CACC: Where is your favorite place in Chile? Why?

GG: As a young teen, my favorite place to visit was Bahia Inglesa. Although I grew up in Santiago, I spent my summer vacations with my relatives who resided in northern Chile. Bahia Inglesa is located in the north, about 10 kilometers from Caldera in the Atacama region of Chile. It was quite a physical challenge traversing the mostly rocky shoreline—but it was always an adventure. And since I was particularly adventurous in my youth, I was never bothered by the occasional injury caused by the rugged terrain. During this time, my cousins and I would explore Bahia Inglesa, as well as many other interesting and remote places in the surrounding area. I vividly remember the nights in the north. Parts of the north were so remote and dark during the evenings that you couldn’t even see your hand in front of your face! But the sky was utterly spectacular. It felt like you could pluck the stars out of the sky like wildflowers in an endless meadow. But the most awe-inspiring sight in the night sky was the hazy-white band of the Milky Way, which can only be viewed by the naked eye in the total absence of the light pollution. And while I love all the amazing regions of Chile, northern Chile will always produce a heightened sense of nostalgia within me.

Muchas Gracias to Gladys for sharing her inspiring story!

Spotlight Series ft. Benjamin Leavenworth

Wednesday, August 5th, 2020

SPOTLIGHT SERIES: 

Benjamin Leavenworth, Honorary Consul of Chile

Cheers for Chile! Celebrating Chile's 202nd Anniversary of Independence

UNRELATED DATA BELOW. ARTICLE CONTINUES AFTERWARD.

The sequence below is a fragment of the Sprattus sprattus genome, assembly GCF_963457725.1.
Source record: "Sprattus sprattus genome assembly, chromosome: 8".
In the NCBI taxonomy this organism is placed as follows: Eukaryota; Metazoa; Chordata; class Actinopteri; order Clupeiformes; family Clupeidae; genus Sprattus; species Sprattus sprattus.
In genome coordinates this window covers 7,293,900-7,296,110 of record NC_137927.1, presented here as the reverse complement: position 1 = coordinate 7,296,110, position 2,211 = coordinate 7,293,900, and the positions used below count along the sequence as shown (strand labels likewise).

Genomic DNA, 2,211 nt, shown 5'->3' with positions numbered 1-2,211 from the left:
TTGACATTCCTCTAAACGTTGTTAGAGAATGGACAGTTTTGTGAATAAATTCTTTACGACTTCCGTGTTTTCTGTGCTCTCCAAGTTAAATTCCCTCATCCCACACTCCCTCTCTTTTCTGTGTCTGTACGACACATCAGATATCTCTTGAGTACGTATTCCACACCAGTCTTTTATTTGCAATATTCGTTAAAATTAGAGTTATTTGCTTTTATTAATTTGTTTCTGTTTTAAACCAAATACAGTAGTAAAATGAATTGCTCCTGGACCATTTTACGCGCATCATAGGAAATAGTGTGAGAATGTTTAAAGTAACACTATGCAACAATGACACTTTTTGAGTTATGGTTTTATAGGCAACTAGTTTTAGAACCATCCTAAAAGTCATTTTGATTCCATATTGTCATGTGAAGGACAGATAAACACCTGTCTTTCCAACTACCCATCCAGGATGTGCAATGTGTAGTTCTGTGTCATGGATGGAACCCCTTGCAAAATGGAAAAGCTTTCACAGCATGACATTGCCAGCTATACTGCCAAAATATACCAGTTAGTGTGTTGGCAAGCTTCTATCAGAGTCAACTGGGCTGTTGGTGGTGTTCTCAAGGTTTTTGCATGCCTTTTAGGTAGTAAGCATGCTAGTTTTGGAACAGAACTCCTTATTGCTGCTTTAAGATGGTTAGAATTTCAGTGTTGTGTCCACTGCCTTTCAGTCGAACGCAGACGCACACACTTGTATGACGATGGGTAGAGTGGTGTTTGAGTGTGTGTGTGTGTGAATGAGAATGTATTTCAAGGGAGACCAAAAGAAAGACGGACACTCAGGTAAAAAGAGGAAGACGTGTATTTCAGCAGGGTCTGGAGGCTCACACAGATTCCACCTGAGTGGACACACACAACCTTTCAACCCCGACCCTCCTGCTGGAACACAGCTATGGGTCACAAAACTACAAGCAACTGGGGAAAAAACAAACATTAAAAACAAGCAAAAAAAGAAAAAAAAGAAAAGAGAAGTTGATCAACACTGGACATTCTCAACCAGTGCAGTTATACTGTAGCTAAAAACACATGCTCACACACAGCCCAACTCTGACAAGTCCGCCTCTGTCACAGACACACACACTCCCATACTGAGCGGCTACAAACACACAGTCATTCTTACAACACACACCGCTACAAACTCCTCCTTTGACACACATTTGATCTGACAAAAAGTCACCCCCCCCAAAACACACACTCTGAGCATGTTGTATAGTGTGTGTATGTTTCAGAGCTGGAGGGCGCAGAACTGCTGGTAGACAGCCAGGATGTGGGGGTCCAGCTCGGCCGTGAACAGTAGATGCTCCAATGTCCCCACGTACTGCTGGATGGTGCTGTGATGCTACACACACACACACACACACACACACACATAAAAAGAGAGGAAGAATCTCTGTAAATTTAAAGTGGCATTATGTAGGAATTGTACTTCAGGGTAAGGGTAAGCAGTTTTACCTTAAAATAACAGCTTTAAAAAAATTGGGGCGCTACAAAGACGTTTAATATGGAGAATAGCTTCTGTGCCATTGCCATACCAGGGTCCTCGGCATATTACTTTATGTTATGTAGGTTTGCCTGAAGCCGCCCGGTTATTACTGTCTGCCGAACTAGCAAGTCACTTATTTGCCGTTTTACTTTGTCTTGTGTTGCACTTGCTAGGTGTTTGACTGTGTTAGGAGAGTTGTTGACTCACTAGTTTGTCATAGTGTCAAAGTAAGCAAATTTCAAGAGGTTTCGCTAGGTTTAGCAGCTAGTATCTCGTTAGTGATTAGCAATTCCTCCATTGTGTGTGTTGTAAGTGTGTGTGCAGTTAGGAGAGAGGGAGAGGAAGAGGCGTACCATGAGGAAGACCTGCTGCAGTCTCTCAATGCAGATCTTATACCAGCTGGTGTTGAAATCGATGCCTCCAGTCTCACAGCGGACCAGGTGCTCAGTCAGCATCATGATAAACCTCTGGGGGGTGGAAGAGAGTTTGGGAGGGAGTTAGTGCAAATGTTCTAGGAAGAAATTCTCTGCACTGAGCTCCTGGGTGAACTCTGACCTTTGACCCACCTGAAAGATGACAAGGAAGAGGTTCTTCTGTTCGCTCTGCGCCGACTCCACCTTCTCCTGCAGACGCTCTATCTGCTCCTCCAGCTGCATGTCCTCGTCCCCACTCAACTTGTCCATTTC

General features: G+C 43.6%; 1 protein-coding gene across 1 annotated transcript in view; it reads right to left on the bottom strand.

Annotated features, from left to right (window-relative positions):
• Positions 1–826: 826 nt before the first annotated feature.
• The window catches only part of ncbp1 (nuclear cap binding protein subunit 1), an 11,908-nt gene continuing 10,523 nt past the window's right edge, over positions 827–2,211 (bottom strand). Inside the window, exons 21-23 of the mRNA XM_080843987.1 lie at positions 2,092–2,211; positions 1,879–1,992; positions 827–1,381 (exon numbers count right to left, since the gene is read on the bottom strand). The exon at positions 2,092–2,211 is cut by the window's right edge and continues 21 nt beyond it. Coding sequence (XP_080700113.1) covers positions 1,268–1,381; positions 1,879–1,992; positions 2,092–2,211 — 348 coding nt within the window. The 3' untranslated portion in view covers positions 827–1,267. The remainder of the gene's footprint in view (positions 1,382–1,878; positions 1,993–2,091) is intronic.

CACC: How did your experiences lead you to become the Honorary Consul of Chile? What is your connection with the country of Chile?

Benjamin Leavenworth (BL): The first time I went to Chile was in 1991 to spend 3 months on a climbing and kayaking expedition around the Northern Patagonian Icefields. I fell in love with the splendor of the country and a few years later came back to start a wine company with a college classmate called Vina Cono Sur. This was an amazing experience as it was the early 90’s, when Chile was re-emerging on the global scene. It was a once in a lifetime opportunity to not only start a major exporting company from scratch, but also to help shape in some small way a country’s future. Cono Sur was a success and today is a million-case winery exporting all around the world. I ended up staying in Chile for almost ten years and then returned to Philadelphia where I founded an international business consulting company. I considered Chile to be my adoptive country and naturally stepped in to support it whenever possible. Some of my efforts were noticed by the Ministry of Foreign Affairs, and in 2005, I was appointed Honorary Consul of Chile by President Ricardo Lagos. It was and continues to be an unusual appointment as Chile maintained a full Consulate General in Philadelphia headed up at the time by Consul General Jose Luis Morales Molyneux, who became a dear friend to me along with his wife Cecilia and their family. In 2006, when Consul General Morales returned to Chile, I was asked by the Foreign Minister to assume the responsibilities for the consulate, for which I have been responsible for the past fifteen years.